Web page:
Saturday, January 20, 2007

Autism Every Day - The Realities of Raising Severely Autistic Children



The film Autism Every Day will soon show - January 22 and 27 - at the Sundance Film Festival. Like many efforts to treat or educate autistic children or to speak about the realities of some autistic persons this film has generated criticism amongst some autistic persons, caregivers and professionals who do not believe that Autism is a disorder. From that perspective autism is simply a variation of human existence neither inherently better or worse than any other variation.

Personally, as the parent of a severely autistic 11 year old boy who I love with all my being, I appreciate the courage of the parents in the film who have told the stories of their children, and their families, for the world to hear. The world should understand that, while there are many very intelligent, articulate and talented persons with autism, there are also many autistic persons with severe intellectual, communication, sensory and behavioral challenges. These challenges pose serious risks to the health, safety and lives of the autistic children themselves and to family members. The reality is raisng and genuinely caring for severely autistic children takes an enormous toll on families, even with the great joy which the same children can bring to our lives.

I have not seen the entire 44 minute version of Autism Every Day. I have viewed the shorter version, which is on line at the Autism Speaks web site, and can be found at this link:

http://www.autismspeaks.org/sponsoredevents/autism_every_day.php

I thank the makers of Autism Every Day the parents who appear in the film, their autistic children and other family members for describing their realities, their challenges.

6 comments:

Jonsmum said...

Thankyou for this post. I'd just like to say that I share your sentiments 100% on this, and I'm interested in seeing the 44 minute version.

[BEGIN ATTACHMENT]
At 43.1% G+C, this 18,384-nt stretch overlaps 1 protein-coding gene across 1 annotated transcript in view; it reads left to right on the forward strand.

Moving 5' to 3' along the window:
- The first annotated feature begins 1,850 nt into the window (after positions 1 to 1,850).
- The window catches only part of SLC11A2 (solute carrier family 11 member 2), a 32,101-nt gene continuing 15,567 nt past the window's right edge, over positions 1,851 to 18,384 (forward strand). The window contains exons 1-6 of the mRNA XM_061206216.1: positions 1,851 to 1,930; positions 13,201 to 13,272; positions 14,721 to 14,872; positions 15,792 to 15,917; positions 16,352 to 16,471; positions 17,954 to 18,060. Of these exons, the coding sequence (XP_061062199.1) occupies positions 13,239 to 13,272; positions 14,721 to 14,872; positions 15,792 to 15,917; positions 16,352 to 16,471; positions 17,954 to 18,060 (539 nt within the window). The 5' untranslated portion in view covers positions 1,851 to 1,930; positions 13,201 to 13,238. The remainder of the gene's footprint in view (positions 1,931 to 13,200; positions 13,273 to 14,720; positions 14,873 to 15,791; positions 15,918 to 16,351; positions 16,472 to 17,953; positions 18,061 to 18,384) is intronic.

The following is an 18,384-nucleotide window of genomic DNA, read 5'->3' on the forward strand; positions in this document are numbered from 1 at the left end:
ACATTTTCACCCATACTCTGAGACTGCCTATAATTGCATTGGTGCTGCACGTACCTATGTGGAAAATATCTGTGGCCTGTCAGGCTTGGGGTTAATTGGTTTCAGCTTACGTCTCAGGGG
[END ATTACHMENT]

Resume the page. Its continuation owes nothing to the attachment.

Contrary to a lot of negative opinion surrounding this video, I believe it shows the everyday reality of family life with, and for severely autistic children.
Most importantly, it is aimed at showing this reality.

mcewen said...

I haven't watched the video but I did see a clip on someone else's website - it was a repeat [loop] of a mum expressing her negative feelings.
The controversy surrounding the film, warnings to boycott it and so on, leave me as usual, sitting on the fence.
Best wishes

Autism Reality NB said...

You are welcome jonsmum. It is a shame that parents are pilloried for descibing the realities of life raising severely autistic children.

Autism Reality NB said...

mcewen

I can't remain on the fence. I also think that the severely autistic children being raised by the famlies in the video will suffer if their parents voices are silenced by hysterical reaction of people with no responsibility for raising them or caring for them as children, or as adults when their parents have passed on.

The "Autism is Beautiful" movement seems at times to be ashamed of the more severely autistic members of the spectrum.

Autism Reality NB said...

mcewen

I can't remain on the fence. I also think that the severely autistic children being raised by the famlies in the video will suffer if their parents voices are silenced by hysterical reaction of people with no responsibility for raising them or caring for them as children, or as adults when their parents have passed on.

The "Autism is Beautiful" movement seems at times to be ashamed of the more severely autistic members of the spectrum.

Lara said...

I am of two minds about the video.

On the one hand, I agree with you completely that this side of autism needs to be shown. I am also a parent of a child with severe autism. When I first saw the video, I was founding myself crying and nodding many times. I was glad to see an accurate portrayal of some of the tribulations that can come with raising a child with severe disabilities.

On the other hand, I was bothered by how overwhelmingly negative it was. Life with autism can be ugly and hard. But it isn't always. There are wonderful momments in between. There is still love and joy.

In short, I think it is an important and powerful film. But I think it would have been even more powerful if it had shown a little more balance.

I am very interested in seeing if the longer version portrays this balance.